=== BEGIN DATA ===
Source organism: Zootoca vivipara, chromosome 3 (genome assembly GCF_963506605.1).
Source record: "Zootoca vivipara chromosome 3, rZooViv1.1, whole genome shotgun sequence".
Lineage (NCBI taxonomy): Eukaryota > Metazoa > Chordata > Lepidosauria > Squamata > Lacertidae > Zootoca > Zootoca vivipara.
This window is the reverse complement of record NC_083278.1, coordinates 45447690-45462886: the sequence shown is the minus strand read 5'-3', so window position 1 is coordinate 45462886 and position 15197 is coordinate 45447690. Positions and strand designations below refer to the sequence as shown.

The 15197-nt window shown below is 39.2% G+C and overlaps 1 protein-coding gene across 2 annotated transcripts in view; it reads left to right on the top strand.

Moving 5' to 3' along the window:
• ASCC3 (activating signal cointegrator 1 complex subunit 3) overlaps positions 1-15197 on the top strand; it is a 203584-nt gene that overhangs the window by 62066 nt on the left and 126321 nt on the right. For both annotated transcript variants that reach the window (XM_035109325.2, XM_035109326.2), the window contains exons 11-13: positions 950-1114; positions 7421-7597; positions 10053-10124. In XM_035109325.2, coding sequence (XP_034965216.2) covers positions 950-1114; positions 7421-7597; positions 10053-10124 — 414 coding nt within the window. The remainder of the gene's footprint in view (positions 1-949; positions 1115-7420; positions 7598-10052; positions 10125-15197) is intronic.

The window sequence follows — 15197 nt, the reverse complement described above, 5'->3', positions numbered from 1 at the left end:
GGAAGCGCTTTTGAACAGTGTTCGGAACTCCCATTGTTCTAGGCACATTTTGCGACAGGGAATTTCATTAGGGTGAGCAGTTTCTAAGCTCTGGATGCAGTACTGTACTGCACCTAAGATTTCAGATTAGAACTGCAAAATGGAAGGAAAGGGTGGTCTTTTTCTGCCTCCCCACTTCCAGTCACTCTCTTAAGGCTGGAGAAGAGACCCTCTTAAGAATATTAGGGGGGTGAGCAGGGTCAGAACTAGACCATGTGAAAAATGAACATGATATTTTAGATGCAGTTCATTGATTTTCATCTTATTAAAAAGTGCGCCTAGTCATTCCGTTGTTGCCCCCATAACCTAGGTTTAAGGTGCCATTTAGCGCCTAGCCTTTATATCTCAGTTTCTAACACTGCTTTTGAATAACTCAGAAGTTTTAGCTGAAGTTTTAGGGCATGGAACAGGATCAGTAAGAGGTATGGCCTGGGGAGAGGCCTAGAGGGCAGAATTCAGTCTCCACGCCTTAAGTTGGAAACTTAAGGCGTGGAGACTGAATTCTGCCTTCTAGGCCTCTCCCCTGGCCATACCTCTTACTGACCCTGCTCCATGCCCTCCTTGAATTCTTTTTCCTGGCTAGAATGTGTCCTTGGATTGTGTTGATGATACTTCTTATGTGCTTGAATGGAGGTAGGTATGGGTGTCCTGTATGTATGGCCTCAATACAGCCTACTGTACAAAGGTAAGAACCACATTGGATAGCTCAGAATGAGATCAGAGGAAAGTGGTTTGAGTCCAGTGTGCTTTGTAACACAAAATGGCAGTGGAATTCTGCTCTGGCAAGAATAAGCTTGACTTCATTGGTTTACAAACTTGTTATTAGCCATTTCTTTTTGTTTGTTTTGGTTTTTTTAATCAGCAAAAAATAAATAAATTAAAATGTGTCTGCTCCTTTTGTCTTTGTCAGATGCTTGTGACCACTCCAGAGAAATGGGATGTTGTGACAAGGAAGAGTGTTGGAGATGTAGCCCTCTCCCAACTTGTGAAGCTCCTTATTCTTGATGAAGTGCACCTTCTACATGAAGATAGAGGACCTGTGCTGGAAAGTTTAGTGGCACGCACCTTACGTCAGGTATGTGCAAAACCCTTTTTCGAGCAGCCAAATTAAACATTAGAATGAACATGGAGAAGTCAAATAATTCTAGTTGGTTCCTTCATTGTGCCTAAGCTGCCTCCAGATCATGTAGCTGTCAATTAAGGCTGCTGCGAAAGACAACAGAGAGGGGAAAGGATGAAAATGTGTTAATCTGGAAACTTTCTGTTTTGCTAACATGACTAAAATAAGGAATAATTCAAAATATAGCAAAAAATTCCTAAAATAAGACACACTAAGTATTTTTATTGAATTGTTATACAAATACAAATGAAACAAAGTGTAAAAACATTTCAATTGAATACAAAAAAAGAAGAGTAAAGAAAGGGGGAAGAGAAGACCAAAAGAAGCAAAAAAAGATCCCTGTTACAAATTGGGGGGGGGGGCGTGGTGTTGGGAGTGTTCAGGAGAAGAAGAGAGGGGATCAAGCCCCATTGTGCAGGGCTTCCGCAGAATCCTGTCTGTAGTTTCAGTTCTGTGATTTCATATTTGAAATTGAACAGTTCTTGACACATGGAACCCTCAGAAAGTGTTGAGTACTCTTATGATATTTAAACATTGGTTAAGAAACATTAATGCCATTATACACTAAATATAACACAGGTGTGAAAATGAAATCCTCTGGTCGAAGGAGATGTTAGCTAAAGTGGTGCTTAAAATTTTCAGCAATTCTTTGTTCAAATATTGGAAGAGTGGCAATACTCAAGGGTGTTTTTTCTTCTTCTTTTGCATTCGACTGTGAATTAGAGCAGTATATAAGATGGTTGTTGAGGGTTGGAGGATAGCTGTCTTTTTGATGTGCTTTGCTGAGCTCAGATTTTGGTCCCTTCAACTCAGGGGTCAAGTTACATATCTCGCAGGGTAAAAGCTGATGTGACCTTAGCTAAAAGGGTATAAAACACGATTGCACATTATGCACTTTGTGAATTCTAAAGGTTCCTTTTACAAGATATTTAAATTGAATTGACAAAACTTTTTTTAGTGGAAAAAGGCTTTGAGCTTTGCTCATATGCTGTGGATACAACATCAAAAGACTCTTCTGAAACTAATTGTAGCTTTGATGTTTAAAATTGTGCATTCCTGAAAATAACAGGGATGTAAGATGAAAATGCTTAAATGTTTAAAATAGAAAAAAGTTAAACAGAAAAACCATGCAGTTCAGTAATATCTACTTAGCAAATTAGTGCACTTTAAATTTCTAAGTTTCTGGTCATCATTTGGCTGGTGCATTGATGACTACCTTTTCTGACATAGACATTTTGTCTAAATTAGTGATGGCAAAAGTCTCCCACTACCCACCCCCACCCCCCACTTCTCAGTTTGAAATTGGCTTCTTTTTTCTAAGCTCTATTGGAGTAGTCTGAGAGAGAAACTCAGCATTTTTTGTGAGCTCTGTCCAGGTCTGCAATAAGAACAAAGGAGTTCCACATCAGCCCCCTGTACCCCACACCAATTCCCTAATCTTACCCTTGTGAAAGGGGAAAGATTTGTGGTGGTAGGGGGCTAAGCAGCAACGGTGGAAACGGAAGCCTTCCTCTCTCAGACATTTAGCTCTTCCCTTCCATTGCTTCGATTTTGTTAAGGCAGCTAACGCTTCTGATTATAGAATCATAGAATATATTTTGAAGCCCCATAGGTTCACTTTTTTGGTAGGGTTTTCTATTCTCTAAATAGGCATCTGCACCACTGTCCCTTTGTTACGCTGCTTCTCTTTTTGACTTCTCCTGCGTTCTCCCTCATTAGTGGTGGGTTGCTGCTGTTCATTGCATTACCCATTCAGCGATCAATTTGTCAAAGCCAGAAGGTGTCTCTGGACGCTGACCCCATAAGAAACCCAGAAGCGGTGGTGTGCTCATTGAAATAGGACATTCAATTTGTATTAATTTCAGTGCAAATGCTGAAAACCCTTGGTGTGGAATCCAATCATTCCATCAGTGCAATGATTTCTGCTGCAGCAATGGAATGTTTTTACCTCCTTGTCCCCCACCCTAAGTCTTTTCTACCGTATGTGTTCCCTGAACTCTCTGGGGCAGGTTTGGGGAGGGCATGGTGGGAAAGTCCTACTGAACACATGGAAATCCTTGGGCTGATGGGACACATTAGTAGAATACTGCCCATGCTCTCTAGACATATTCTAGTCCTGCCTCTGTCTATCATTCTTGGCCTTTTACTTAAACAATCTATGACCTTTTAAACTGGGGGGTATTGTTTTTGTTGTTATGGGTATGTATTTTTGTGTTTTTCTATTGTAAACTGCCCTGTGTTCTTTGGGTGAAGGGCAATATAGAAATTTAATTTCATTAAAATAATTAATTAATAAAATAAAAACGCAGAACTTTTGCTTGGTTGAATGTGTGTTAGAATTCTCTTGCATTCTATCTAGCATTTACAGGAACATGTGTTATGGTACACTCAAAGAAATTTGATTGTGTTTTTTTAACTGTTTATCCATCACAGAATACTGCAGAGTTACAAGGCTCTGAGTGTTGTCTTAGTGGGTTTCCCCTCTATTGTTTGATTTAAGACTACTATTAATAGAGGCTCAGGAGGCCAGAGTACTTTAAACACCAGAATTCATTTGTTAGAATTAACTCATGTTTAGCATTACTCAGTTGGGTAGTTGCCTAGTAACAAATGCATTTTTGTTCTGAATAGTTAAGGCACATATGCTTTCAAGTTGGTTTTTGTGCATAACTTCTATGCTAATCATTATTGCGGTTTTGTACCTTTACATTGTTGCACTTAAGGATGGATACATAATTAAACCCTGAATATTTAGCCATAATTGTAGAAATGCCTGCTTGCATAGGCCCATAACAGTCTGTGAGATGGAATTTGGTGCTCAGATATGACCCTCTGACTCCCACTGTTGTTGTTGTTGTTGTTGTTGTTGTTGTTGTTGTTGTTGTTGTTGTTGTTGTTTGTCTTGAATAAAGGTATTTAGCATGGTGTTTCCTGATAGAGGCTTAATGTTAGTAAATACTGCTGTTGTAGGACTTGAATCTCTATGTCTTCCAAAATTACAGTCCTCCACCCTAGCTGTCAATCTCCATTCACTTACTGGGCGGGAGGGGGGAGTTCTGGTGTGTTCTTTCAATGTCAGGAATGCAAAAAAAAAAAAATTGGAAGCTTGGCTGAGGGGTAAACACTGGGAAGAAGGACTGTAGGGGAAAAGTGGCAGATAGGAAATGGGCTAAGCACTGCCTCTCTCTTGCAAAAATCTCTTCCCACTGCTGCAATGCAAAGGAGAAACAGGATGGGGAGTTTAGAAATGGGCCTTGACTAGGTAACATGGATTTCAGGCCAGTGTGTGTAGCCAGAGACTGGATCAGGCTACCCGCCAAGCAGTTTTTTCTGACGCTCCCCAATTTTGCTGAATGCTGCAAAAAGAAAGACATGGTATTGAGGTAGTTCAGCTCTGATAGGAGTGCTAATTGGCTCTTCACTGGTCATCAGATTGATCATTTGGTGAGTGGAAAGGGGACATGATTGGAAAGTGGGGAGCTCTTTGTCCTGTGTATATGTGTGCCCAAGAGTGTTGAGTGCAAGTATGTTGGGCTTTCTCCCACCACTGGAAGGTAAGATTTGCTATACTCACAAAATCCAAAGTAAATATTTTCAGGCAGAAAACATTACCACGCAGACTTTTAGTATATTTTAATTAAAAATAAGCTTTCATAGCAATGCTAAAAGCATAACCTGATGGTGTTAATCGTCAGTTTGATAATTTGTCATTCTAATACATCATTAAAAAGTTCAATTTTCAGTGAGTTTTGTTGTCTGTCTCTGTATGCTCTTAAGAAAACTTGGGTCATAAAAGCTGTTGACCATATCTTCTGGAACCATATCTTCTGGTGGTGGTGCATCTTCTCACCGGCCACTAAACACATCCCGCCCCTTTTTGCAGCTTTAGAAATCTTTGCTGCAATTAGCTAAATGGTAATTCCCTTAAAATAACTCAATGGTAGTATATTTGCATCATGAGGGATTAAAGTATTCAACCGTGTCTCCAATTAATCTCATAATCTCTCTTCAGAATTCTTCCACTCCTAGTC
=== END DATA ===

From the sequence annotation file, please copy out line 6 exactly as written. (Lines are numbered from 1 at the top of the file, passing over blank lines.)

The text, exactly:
Moving 5' to 3' along the window: